AWS S3, “simple storage service”, is the classic AWS service. It was the first to launch, the first one I ever used and, seemingly, lies at the very heart of almost everything AWS does.
Given that S3 is essentially a filesystem, a logical thing is to be able to count the files in an S3 bucket. Illustrated below are three ways.
Method 1: aws s3 ls
S3 is fundamentally a filesystem and you can just call ls on it. Yep – ls in the cloud. blink
aws s3 ls s3://adl-ohi/ --recursive --summarize | grep "Total Objects:" Total Objects: 444803
Method 2: aws s3api
And since S3 is a modern filesystem, it actually has an API that you can call. Yep – a json api. blink blink
aws s3api list-objects --bucket adl-ohi --output json --query "[length(Contents)]" [ 448444 ]
Method 3: A Python Example
Naturally you can just run code to do all this. I started with an example from the Stack Overflow link below that was written for boto and upgraded it to boto3 (as still a Python novice, I feel pretty good about doing this successfully; I remember when Ruby went thru the same AWS v2 to v3 transition and it sucked there too). I also learned how to dynamically introspect methods from Python objects as part of this debugging cycle.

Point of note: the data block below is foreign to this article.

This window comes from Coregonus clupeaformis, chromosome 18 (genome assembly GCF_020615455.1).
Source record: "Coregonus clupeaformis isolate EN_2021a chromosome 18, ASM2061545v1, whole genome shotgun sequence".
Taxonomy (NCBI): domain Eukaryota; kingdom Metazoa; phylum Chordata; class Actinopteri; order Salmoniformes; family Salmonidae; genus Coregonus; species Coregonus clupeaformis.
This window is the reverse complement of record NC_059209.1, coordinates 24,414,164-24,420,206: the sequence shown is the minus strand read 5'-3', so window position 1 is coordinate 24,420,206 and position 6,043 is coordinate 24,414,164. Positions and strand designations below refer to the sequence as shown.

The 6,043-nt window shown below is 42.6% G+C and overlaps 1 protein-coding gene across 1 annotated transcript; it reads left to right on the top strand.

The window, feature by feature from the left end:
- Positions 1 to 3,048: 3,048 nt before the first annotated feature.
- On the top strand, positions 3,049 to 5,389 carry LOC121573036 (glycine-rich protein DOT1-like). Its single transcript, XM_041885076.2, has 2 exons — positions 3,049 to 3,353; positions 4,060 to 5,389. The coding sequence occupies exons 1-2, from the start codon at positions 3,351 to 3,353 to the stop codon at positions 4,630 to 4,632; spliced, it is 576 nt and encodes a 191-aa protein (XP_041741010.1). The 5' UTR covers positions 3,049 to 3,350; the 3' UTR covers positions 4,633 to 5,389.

#!/usr/local/bin/python import sys import boto3 s3 = boto3.resource('s3') s3bucket = s3.Bucket(sys.argv) size = 0 totalCount = 0 for key in s3bucket.objects.all(): totalCount += 1 size += key.size print('total size:') print("%.3f GB" % (size*1.0/1024/1024/1024)) print('total count:') print(totalCount)
which gives output like this:
python3 scratch/count_s3.py adl-ohi total size: 0.298 GB total count: 486468
Note: I have a live upload happening on another machine so the numbers do change and that’s actually fine.